Thursday, May 21, 2009

Make Harvey Milk Day real

Today, May 22, 2009, Harvey Milk would have been 79. Just last November 27, 2008, we marked the 30th anniversary of the murders of Harvey Milk and George Moscone in San Francisco's City Hall. Harvey was only 48 when he was assassinated.

Though he didn't live to see much real effect of the gay revolution which he had no small part in fomenting, energizing, directing, I am sure that if he were still alive, he would be thrilled to see the massive demonstrations across the country protesting the passage of Proposition 8 here in California. And he wouldn’t have settled in some comfortable role as a respected elder in the gay community. He’d still be organizing, raising hell, tempering passions, and crafting solutions in a skillful, resolute way to take on the religious faction that opposes the rights of gay, lesbian, bi-sexual and transgender people to our full participation in the political process and civic life.

Though I met Harvey face to face many times, I don't know if I registered in his world. And that doesn't really matter much anyway. I liked him, and supported him in every election though I didn't get as deeply involved in politics then as I did after his assassination. But in the early 70's I wasn't totally out. This middle class kid was not entirely comfortable in the Castro, but I knew that it was as close to gay heaven as I would ever get and I was having a great time far from Connecticut and the Jesuits.

Harvey's desk in the camera shop was in such perpetual disarray that you might have wondered how he could track his customers' film, but he never lost any of mine. After we did business, I was always invited to sit on the famous red couch (it was a little more beat up than the one in the movie) and stay for as long as I wanted.

I felt welcomed and, when I spoke, listened to, but most times I sat and listened while Harvey spoke. And he talked a lot. In the course of an hour, as customers, political friends, kids from the street, other Castro merchants came and went, he might talk about the flood of gay kids looking for work, experimenting sexually, VD, pumping up rents, leaving litter (and doggie poop!), the unwelcoming attitudes of the old-line merchants. I remember one long conversation about the buffed guys who cruised half-naked on the corner of 18th and Castro in front of the old Hibernia Bank, which was known as "Hibernia Beach." They scared some of the Irish widows who still lived in the neighborhood. This was not a theoretical conversation Harvey had it with several representatives of these soft-spoken, and really pissed off, women. He was a master, listening carefully and answering every question honestly, but he didn't give an inch. I remember that the women left with some understanding of their new gay neighbors though not completely mollified.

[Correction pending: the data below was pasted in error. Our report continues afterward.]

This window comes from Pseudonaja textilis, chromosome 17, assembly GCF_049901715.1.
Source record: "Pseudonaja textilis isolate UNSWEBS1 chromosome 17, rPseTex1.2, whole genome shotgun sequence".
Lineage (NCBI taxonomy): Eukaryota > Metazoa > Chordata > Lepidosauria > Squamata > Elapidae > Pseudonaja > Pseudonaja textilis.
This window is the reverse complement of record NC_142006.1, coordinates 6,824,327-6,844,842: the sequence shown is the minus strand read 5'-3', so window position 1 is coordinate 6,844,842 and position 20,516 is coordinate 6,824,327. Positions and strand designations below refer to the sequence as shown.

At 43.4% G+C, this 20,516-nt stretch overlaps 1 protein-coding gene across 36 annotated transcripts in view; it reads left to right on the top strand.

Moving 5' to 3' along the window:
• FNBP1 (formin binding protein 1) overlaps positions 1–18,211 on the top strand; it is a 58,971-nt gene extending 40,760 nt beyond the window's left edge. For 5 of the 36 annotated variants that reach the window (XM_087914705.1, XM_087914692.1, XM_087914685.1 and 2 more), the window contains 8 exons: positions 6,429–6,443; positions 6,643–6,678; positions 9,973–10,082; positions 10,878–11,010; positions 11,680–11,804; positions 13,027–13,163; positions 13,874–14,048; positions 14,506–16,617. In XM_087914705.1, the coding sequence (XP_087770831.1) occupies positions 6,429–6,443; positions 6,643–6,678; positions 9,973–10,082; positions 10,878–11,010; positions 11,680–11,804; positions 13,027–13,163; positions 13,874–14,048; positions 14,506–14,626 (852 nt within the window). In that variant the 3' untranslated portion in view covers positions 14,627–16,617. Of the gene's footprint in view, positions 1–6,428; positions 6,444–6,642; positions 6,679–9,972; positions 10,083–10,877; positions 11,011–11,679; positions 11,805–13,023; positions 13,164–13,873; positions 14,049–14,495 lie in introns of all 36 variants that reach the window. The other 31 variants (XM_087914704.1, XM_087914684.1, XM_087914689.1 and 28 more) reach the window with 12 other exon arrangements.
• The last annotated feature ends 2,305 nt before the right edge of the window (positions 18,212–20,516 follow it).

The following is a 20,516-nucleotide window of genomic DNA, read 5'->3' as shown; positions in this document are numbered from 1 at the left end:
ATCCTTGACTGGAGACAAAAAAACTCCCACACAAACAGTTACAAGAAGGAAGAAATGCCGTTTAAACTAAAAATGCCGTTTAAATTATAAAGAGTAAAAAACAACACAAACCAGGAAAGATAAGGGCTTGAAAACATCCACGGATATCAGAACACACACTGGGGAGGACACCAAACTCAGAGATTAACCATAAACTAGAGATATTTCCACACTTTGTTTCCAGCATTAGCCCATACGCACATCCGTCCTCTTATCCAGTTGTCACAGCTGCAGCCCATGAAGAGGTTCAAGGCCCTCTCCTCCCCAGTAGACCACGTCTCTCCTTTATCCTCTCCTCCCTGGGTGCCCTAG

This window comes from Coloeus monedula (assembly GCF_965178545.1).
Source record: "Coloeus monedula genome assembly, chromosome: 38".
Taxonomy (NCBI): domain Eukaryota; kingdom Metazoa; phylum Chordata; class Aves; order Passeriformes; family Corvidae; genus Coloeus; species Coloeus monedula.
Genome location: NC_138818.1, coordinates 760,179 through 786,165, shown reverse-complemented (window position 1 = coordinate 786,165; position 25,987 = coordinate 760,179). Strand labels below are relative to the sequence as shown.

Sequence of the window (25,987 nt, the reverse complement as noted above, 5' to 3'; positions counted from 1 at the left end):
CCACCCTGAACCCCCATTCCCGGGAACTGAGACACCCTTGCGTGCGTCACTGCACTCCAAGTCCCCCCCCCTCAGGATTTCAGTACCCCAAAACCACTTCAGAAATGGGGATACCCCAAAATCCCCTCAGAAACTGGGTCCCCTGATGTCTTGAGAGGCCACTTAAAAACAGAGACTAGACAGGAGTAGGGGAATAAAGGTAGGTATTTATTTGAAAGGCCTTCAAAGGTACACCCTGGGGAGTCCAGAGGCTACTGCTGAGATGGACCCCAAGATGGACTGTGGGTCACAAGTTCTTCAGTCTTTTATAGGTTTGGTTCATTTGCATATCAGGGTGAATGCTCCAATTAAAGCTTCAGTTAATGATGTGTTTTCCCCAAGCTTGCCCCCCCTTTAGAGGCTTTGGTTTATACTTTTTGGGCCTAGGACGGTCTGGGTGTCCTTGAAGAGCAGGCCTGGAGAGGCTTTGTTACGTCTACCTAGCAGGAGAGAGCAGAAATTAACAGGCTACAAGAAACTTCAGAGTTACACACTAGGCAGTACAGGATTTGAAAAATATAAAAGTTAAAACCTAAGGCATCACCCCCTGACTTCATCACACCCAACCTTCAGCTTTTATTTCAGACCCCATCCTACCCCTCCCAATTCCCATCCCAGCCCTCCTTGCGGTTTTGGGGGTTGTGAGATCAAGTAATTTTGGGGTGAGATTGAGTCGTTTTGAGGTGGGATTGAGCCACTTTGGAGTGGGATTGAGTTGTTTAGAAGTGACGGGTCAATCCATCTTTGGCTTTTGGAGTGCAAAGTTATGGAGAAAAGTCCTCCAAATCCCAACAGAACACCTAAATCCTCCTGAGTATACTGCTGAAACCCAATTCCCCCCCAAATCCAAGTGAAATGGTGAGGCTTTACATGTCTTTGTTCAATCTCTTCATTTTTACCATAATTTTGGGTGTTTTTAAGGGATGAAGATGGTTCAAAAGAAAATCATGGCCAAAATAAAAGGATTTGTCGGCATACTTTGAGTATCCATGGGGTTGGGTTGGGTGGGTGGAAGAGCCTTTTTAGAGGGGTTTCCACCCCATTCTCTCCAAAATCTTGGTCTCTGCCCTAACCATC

He could laugh at any topic or take it with complete, serious concern depending on his audience. I had a sense that he was probing for the deeply felt needs of the neighbors who ultimately became his constituents. It was clear that he had thought long and hard about the issues, and he always linked your concern to the general good.

And no matter how far ranging his conversations, he never lost sight of his primary focus: that gay men and women were entitled to equal rights without having to masquerade or make deals that would push us back in the closet. Though there are many talented gay men and women who have followed him in San Francisco politics, I don’t think it was martyrdom that set the bar so high. He was a born politician and became a true master in a very short time.

On the marquee of the Castro Theater where the movie Milk opened last year, there was the image of a political button: "Never Blend In." I don't remember if I ever heard Harvey say those exact words, but I know that he embodied the openness about your gay lives that they express. It was the one of the reasons why during his lifetime some gay men didn't much like him: they truly believed that "blending in" was the only strategy that would allow them to lead the kind of lives they wanted for themselves. [For a very thorough treatment of "blending in" and how it affects our lives and rights as gay men, lesbians, bi and transgender men and women, I recommend, Covering: The Hidden Assault on Our Civil Rights by Kenji Yoshino]

OK? Never Blend In! Don't go back in the closet! Just Do It!

And hey Arnold! Sign the legislation that would make May 22 “Harvey Milk Day.” As I wrote to you today when I signed the petition to make you act—don’t coddle to the narrow-minded citizens of your base. After your defeat at the polls two days ago, you could learn a lot from Harvey Milk. Think “pooper scooper.”

Join me and make you voice heard. Tell the Gov to honor Harvey on his birthday!

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